In Canada food banks are designed to supplement in theory but have become for the poorest the primary source of food with more and more working adults using food banks each year.

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Old Dec 20th 2020, 2:13 pm
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Default Re: Deprivation and poverty...

Originally Posted by Dreamy View Post
So, I have no experience with food banks - are they supposed to be supplemented by your own food stuffs, or is it expected that you'd survive (and not necessarily thrive) on just those foods? The Australian Dietary Guidelines recommend at least 5 serves of vegetables per day, and this doesn't even come close, so are you supposed to supply the bulk of that yourself?
Back in my DSS days, they just didn't exist. Churches and other organisations could give the odd bit of food. They've just grown a lot,since the last government change (and doing away with crisis loans) and now it appears normal, especially since Universal Credit.

Originally Posted by Jsmth321 View Post
In Canada food banks are designed to supplement in theory but have become for the poorest the primary source of food with more and more working adults using food banks each year.
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Old Dec 20th 2020, 2:52 pm
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Default Re: Deprivation and poverty...

Originally Posted by BristolUK View Post
Back in my DSS days, they just didn't exist. Churches and other organisations could give the odd bit of food. They've just grown a lot,since the last government change (and doing away with crisis loans) and now it appears normal, especially since Universal Credit.
Well I suppose back in your DSS days the streets were covered with dead and starving people. So today they must be doing a great job preventing that!!
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Old Dec 20th 2020, 3:52 pm
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Default Re: Deprivation and poverty...

Originally Posted by Jsmth321 View Post
The times I have used the food banks in Canada, it wasn't what I would call healthy, varied a bit, but there was rarely fruits, vegetables or protein dense foods, a lot of carbs, lots of sweets donated from places like Starbucks, random canned foods. It was most certainly nutritionally deficient and being single, male, and no children, I was not in the highest priority group, and I could only go 2 times per month, and each visit was roughly 2 days of food. There were times where all I got was a bag of muffins, donuts, pasta (no sauce though) some powdered milk, and like 8 cans of tuna.
Originally Posted by Dreamy View Post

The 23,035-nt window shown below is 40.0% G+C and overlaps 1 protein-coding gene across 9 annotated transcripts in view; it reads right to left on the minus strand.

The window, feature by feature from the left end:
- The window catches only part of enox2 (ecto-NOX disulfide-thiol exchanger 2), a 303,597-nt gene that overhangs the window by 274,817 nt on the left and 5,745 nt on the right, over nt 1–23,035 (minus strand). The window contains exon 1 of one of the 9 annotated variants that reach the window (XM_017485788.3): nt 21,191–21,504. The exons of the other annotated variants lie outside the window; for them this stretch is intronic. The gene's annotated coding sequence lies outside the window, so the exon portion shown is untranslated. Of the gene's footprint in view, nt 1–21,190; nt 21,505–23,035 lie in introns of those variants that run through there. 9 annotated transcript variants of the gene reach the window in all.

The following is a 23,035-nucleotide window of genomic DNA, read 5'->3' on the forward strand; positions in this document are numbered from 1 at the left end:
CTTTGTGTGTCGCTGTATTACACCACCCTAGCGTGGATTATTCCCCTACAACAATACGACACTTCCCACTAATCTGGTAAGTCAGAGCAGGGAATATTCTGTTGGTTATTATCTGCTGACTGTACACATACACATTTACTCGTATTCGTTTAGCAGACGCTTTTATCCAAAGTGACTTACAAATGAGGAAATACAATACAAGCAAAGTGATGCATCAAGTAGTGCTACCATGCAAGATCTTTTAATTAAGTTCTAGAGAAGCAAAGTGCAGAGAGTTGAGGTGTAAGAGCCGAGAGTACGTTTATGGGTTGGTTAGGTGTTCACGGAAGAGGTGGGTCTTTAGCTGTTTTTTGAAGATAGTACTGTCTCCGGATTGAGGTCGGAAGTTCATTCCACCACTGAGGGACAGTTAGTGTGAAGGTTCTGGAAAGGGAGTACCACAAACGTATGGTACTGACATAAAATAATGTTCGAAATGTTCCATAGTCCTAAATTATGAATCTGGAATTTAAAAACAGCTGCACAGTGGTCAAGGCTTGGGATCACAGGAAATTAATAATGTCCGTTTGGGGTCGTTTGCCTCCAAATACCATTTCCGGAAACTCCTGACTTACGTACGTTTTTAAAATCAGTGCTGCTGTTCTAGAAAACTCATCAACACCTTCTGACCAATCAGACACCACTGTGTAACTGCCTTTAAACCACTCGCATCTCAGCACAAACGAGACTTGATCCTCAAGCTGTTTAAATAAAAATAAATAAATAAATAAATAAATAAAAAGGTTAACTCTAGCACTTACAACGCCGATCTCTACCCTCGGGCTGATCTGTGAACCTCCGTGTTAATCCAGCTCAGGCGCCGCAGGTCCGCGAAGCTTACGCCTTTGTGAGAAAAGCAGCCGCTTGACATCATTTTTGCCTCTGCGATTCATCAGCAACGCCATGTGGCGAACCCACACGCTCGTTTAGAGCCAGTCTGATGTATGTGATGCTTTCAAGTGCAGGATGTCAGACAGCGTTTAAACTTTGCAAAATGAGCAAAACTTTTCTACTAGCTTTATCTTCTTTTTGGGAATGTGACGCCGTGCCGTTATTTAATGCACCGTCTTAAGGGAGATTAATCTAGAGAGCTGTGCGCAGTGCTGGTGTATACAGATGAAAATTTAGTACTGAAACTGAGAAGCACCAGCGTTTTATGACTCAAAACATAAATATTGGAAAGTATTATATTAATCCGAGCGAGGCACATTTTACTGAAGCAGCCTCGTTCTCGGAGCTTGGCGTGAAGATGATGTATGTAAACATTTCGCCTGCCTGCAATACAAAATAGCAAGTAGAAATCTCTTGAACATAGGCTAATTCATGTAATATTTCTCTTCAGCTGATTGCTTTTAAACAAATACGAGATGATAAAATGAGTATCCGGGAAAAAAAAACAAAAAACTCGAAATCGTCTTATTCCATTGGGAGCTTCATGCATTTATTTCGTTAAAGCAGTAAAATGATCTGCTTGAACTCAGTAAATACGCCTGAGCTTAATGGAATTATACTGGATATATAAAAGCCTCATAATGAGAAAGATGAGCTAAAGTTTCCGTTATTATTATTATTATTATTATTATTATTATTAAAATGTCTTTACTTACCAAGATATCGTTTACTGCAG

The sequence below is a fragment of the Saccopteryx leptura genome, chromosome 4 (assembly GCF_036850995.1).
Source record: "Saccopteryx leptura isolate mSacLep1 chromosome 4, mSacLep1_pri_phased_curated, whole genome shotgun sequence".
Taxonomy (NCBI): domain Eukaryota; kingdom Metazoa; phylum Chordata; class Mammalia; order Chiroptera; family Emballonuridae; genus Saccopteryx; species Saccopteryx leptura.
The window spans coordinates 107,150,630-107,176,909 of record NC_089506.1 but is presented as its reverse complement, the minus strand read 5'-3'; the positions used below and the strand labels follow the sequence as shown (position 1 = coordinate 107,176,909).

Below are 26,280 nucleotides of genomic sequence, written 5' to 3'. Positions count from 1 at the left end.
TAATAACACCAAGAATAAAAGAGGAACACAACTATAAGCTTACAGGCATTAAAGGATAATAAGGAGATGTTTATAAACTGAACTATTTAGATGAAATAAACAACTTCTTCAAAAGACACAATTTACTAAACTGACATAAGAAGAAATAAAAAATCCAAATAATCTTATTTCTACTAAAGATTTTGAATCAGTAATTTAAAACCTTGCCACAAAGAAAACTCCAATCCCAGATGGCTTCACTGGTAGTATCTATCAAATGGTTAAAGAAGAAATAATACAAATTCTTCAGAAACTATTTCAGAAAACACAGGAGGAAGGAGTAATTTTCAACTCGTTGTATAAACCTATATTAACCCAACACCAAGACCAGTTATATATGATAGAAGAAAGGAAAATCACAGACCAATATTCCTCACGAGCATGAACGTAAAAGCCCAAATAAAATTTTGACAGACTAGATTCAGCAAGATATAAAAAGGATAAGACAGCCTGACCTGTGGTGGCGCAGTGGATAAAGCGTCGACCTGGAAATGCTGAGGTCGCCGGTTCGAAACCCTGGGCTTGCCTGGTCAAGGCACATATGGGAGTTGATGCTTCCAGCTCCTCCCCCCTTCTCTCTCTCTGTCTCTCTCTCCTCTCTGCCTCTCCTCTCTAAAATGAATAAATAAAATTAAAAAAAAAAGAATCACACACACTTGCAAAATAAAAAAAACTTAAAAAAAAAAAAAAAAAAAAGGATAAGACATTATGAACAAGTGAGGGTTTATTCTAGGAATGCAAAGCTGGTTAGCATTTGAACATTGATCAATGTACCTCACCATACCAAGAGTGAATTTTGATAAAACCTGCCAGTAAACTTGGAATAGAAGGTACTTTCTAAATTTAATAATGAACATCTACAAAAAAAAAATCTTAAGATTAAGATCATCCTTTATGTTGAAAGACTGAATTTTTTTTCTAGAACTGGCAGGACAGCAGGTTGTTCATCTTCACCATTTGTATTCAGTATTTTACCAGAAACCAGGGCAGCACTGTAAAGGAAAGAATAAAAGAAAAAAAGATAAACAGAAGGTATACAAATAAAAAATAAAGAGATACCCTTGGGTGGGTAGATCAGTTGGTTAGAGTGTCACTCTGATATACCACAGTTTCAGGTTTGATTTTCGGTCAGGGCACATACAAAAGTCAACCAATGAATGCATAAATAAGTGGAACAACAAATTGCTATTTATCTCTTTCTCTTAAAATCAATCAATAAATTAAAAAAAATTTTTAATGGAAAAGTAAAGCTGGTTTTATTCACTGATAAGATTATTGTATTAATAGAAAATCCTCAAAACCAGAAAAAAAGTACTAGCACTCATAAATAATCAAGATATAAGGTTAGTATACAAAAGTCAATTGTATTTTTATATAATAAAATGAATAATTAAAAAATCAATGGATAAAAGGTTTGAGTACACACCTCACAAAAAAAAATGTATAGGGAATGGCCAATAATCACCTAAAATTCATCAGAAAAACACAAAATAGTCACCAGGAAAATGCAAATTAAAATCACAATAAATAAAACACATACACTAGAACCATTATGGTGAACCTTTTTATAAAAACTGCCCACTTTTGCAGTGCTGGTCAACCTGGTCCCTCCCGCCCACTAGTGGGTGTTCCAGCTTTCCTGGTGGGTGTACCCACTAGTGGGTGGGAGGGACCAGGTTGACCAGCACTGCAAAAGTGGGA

There should be no more than 5-10% of total energy from added sugars - it can be difficult to work that out from just a nutrition panel (ideally you'd look at the ingredient panel) but there is way more than 10% here. Just the bag of sugar contributes 6%, and that's without the biscuits and mars bars.
Sodium is 750% of adequate intake and 150% of upper level of intake.

So, I have no experience with food banks - are they supposed to be supplemented by your own food stuffs, or is it expected that you'd survive (and not necessarily thrive) on just those foods? The Australian Dietary Guidelines recommend at least 5 serves of vegetables per day, and this doesn't even come close, so are you supposed to supply the bulk of that yourself?
I'm not familiar with Canada's foodbanks, but I worked for 2 years as a volunteer in an England foodbank, and prior to that worked on a voluntary basis as a financial counsellor in an Australian agency that helped people with debt negotiation. This agency also had a small stock of food and personal care items for people in need.

Foodbanks in both countries receive very little or no funding from governments. The only reason they are able to run at all is through donations of food and other items from the public and corporations/businesses, and are staffed by volunteers.

Foodbanks do encourage donations of nutritious food but can only provide what they have. Although there are a few 'large scale' foodbanks, most are small local services run from churches or small community facilites that lack the space and equipment to store fresh/frozen food such as fruit and vegetables, hence the reliance on non-perishables.

Providing a twice-weekly service from the foodbank in England, we were in a position to guage which items we ran short of most often. I'm sure we weren't the only service who went cap in hand to local shops to try to secure more of these items, and if that failed, to buy them ourselves. There were a lot of deals made with local shops for tinned/bottled fruit and hygiene products such as pads and tampons.

In an ideal world there would be no need for foodbanks. In this less than ideal world there of course is a need for them and as much as they would love to provide nutritionally balanced food packages, sadly they don't always have the capacity to do that.

Couple of interesting facts re governments and foodbanks:

In 2013 the UK government rejected an offer from the European Union fund - European Aid to the Most Deprived - to provide 22 million pounds of funding to UK foodbanks. The reason given for rejecting the offer?
"The UK government does not support the proposal for a regulation on the fund for European Aid to the Most Deprived. It believes that measures of this type are better and more efficiently delivered by individual member states through their own social programmes, and their regional and local authorities, who are best placed to identify and meet the needs of deprived people in their countries and communities."
https://www.theguardian.com/society/...ing-food-banks

Australian foodbanks provide 67 million meals per year. The Australian government provides annual funding of just $750,000. At the end of 2018, the Australian Prime Minister announced a 50% cut to this funding. He backed down from this following public and political pressure.


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Old Dec 20th 2020, 5:27 pm
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Default Re: Deprivation and poverty...

Originally Posted by KJMW View Post
Well I suppose back in your DSS days the streets were covered with dead and starving people. So today they must be doing a great job preventing that!!
Nah, you just didn't read properly what I said.
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Old Dec 20th 2020, 6:24 pm